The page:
There was only the theoretical possibility that he might do so.

I can, therefore, see no justification for by-passing all the usual statutory safeguards involved in obtaining a warrant.”

Lord Hanningfield received £3,500 compensation for the wrongful arrest, search, and detention.

(iv) Informing the Arrested Person (the section 28 test)

Section 28 of the Police and Criminal Evidence Act demands that upon arrest, or as soon as reasonably practicable thereafter, the police officer informs the suspect of

  1. the fact, and
  2. the grounds for arrest.

Failure to do so renders the arrest unlawful.

This must be done even if the fact of the arrest is obvious (e.g. even when an officer handcuffs the arrested person).

In Taylor v Chief Constable of Thames Valley Police (2004) the Court of Appeal clarified the law and said that, for the purposes of s.28(3) of PACE, the person arrested must be told in simple, non-technical language that s/he could understand, the essential legal and factual grounds for his arrest.

(v) The Wednesbury Test

Finally, in this section on Lawful Authority, the Wednesbury Test must be satisfied.

This limb of the test for false imprisonment has traditionally been relied on where:

  • it is accepted that the other tests are satisfied (i.e. reasonable suspicion) but that notwithstanding, the arrest is unlawful; and
  • because the officer failed to exercise his discretion to arrest lawfully in a public law sense.

In Plange v Chief Constable of South Humberside (1992) the Court considered the Wednesbury Test.

In that case, before effecting an arrest, a police officer was aware that a victim had accepted an apology from the alleged offender.

Even though the victim had confirmed he would not be pressing charges the officer proceeded with the arrest regardless, falling foul of the Test.

In practice, the Wednesbury Test is rarely used when assessing Lawful Authority in false imprisonment cases.

Photo of Kevin Donoghue, Director of Donoghue Solicitors in Liverpool.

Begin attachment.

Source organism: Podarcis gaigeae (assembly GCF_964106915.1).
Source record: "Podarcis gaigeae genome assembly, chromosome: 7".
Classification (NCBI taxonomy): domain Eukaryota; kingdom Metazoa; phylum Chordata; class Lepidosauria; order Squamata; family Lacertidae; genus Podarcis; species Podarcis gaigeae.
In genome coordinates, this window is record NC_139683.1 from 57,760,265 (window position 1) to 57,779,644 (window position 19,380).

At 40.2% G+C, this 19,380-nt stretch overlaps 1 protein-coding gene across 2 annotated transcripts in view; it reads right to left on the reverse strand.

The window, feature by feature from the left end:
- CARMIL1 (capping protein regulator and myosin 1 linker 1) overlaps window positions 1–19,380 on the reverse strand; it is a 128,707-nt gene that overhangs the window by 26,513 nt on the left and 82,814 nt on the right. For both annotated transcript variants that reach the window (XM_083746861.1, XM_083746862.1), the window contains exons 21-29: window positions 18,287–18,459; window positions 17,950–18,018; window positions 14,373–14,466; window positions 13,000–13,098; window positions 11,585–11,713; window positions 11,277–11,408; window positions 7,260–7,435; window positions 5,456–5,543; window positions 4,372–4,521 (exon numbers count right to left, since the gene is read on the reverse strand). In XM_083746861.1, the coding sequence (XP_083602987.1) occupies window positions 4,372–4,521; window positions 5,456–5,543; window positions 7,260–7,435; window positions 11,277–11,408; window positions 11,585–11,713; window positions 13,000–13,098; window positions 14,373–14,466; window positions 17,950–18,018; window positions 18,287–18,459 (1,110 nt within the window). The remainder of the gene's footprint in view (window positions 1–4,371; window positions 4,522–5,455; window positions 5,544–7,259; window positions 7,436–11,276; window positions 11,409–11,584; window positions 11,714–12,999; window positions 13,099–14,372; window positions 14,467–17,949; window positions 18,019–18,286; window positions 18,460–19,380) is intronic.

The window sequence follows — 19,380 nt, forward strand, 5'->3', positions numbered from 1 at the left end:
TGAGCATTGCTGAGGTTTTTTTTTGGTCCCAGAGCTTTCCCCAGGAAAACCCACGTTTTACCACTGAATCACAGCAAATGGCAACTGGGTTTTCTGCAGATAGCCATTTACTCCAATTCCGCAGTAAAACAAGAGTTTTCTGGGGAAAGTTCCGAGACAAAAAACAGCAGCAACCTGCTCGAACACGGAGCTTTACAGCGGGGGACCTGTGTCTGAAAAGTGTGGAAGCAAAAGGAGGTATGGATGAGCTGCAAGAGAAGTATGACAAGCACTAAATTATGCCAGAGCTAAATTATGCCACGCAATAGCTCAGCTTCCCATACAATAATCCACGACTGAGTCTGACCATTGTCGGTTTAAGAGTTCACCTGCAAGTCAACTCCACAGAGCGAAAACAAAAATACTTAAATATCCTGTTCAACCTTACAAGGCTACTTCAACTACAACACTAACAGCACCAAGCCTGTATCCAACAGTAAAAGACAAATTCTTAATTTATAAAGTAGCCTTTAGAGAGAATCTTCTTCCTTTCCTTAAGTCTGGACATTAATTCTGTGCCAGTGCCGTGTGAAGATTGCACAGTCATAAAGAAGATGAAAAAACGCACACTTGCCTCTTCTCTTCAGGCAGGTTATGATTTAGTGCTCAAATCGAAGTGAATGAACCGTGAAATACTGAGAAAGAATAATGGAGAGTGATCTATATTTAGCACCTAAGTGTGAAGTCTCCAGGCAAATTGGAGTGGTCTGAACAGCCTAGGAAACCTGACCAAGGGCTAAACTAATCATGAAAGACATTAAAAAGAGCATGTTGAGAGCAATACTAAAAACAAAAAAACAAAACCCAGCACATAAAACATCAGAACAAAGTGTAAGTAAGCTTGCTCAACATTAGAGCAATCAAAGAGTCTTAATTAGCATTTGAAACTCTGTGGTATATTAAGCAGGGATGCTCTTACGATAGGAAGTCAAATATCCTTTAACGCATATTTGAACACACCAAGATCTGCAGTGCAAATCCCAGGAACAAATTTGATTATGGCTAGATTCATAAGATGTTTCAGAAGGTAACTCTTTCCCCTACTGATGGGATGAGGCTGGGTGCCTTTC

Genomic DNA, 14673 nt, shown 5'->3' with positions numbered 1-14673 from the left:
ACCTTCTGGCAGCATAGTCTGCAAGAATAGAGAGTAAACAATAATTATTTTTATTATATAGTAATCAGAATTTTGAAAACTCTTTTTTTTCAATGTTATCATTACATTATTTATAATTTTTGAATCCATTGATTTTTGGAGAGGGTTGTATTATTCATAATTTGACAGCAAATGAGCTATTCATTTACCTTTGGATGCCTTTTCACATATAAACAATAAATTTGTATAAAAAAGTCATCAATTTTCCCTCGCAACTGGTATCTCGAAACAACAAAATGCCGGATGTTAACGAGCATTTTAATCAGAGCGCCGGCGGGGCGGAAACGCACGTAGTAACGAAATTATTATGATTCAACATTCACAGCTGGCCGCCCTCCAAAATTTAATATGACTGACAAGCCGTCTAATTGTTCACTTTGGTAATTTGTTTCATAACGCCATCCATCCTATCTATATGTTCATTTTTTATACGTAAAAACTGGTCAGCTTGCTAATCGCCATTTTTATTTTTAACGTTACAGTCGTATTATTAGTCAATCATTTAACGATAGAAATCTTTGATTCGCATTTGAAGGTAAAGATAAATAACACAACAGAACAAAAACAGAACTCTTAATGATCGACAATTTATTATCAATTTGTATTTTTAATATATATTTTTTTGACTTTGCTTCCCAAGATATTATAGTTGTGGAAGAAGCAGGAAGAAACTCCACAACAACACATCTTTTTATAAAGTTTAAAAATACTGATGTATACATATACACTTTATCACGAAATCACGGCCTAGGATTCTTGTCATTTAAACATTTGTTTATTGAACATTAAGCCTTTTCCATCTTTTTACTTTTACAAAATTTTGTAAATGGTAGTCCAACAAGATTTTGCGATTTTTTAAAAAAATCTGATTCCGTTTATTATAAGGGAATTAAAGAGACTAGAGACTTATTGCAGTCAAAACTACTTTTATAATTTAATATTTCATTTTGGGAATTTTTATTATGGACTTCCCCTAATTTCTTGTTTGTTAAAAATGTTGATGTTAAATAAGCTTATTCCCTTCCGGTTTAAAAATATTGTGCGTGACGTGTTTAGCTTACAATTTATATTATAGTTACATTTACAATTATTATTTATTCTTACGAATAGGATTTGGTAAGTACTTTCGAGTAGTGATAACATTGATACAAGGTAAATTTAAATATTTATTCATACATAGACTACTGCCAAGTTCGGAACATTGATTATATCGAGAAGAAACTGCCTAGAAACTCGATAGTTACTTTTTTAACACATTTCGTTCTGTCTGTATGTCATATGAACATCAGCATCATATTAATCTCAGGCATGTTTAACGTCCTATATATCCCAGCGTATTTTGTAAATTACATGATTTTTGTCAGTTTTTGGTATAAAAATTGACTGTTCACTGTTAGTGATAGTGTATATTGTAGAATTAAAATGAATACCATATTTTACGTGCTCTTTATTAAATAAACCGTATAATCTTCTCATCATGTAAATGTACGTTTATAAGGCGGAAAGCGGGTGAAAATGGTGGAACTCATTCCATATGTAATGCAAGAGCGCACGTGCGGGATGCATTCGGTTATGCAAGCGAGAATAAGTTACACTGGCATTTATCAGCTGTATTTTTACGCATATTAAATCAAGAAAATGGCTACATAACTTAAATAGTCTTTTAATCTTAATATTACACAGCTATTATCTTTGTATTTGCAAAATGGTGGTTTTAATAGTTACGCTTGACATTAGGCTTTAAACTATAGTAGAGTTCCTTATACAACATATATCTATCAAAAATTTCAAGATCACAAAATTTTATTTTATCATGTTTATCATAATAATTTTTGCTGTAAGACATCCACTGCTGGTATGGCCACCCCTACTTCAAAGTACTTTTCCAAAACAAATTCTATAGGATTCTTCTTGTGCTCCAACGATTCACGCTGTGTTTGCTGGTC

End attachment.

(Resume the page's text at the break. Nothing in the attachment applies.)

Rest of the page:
Kevin Donoghue, Director of Donoghue Solicitors

Continued Detention and Unlawful Arrest

Even if arrest and detention is deemed lawful initially it may subsequently become unlawful.

The burden is on the police to show that the detention was lawful “minute by minute” because, as Lord Donaldson said in 1991 in Mercer v CC Lancashire:

“what may originally have been a lawful detention may become unlawful because of its duration or of a failure to comply with the complex provisions of the Police and Criminal Evidence Act 1984.”

The Role of the Custody Officer in Continued Detention

When a person is arrested other than at a police station, he or she must be taken to a police station as soon as possible after the arrest.

As soon as possible the Custody Officer must determine if there is sufficient evidence to justify a charge. If so, the arrested person may be detained for such period as is necessary, subject to statutory limits (see below).

If the Custody Officer feels that there is insufficient evidence, then the suspect’s further detention should only be authorised if:

  1. there are reasonable grounds for believing that detention is necessary to secure or preserve evidence relating to an offence for which the suspect is under arrest, or
  2. to obtain such evidence by questioning.

Otherwise, the suspect should be released (with or without bail).

Length of Detention

Once detention is authorised, generally the suspect cannot be held for more than 24 hours.

The period can be extended up to 36 hours where an officer of the rank of Superintendent or above has reasonable grounds for believing that:

  1. detention of the person without charge is necessary to secure or preserve evidence by questioning; and
  2. the offence is an indictable offence; and
  3. the investigation is being conducted diligently and expeditiously.

A warrant of further detention can be obtained from the court for the reasons set out above for a further period of up to 36 hours.

This can be extended by another application to the court for the same reasons.

However, this extra period cannot be longer than 36 hours nor can it end later than 96 hours from when detention was first authorised at the police station.

What Next?

False imprisonment is just one head of claim in actions against the police. Read about others here.

On this site you can also look at:

And note that we can help you claim compensation against the police and other detaining bodies, such as shop security staff, magistrates’ court security staff etc. when they have acted outside their powers. (Read this case study about using solicitors specialising in actions against the police to find out more.)

For more information about bringing your own actions against the police claims call us on 08000 124 246 or complete the online form on this page.